Horse Feeding Myths & Misconceptions
Research studies have proven that adding wheat bran to the diet does not have a laxative effect. Loose stools because of a bran mash could be caused rather from digestive upset because of the high starch. Wheat bran fed long-term can result in a higher phosphorous to calcium ratio which can lead to mineral deficiencies and an unbalanced diet. (1)
"High Protein Diets Cause DODs in Growing Horses"
Nutrition, exercise and genetics all have roles in the development of healthy bone in the growing horse, yet these same factors are linked to developmental orthopedic disease (DOD). Mineral imbalances, not excessive protein, have been documented as a cause of DOD. Feeding more protein than the growing horse needs does not increase the growth rate and restricting protein will not result in improved bone growth. However, restricting protein by decreasing feed intake will affect growth rate and skeletal development. DOD problems occur mostly as a result of overfeeding, especially if protein and mineral intake are not increased at the same time. (1)
"High Protein Feeds Make My Horse Excitable"
There is no research to show feeding excess protein causes “hot” behavior or excitability in the horse. There have been studies showing that a diet high in soluble carbohydrates (starch and simple sugars) is related to more excitable behavior. There is also research to suggest that overfeeding grain will also increase excitable behavior. So high protein is not the problem, but rather the high carbohydrates found in feeds or hays (ie. alfalfa). Feeding more protein than the horse requires results in more heat and ammonia produced in the horse’s body but does not necessarily correspond to the horse being "hot". (1)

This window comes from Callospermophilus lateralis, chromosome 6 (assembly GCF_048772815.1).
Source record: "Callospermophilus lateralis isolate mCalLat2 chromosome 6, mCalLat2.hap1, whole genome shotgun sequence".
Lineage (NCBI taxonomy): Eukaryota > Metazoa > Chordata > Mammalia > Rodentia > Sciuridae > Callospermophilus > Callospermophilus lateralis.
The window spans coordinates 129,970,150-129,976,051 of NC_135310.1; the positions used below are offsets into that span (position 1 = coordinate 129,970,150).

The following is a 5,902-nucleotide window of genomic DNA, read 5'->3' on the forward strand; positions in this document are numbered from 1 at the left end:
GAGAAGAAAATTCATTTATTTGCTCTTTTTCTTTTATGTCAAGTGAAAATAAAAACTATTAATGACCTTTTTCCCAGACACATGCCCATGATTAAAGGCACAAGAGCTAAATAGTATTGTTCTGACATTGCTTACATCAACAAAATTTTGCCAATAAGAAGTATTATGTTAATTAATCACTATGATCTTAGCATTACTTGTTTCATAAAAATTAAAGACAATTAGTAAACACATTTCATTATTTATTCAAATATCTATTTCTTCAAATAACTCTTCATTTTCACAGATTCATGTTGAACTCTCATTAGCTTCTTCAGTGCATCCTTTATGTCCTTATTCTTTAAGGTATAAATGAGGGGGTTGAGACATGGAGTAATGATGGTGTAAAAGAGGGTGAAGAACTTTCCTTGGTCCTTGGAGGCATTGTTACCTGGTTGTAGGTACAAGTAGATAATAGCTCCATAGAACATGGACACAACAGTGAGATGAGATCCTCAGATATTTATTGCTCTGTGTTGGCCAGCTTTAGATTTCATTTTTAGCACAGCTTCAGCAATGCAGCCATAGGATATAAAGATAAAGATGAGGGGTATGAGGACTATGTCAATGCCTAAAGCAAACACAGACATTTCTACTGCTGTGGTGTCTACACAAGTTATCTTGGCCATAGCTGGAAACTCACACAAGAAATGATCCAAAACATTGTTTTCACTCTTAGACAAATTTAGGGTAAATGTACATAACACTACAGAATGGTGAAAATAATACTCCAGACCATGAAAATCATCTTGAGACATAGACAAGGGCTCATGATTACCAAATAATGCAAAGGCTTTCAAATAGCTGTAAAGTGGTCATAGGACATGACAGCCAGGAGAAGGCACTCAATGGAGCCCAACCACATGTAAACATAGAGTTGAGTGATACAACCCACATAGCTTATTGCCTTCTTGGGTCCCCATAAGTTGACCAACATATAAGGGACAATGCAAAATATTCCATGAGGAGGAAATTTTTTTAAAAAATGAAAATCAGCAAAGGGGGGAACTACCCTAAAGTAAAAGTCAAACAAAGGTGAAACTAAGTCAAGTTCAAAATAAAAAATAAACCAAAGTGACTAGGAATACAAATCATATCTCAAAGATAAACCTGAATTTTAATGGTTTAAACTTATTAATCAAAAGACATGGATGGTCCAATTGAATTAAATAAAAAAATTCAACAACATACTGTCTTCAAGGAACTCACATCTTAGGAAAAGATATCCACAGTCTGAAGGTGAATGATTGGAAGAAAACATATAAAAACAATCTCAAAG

"Beet Pulp Must Be Soaked Before Feeding"
Will unsoaked beet pulp swell and block the esophagus or rupture the horse’s stomach? Choke associated with beet pulp is usually caused by a rapid eating rate (bolting) and inadequate chewing, inadequate access to water, a raised feeder (not at ground level) and inadequate chewing, and particle size (pelleted and finely shredded beet pulp). It is also not likely that dry beet pulp will rupture the horse’s stomach because the stomach has the capacity to hold 4.5 to 9.5 pounds of dry beet pulp, which is much more than most horse owners would feed in a single meal. If you don’t soak beet pulp before feeding, provide lots of water to drink and feed the beet pulp close to the ground to minimize choking. Benefits of soaking: Soaking beet pulp makes it easier to chew; more palatable; provides a good medium to add supplements or medications; reduces the chance of choke. (1)
"Alfalfa is Too Rich to be Safely Fed to Horses"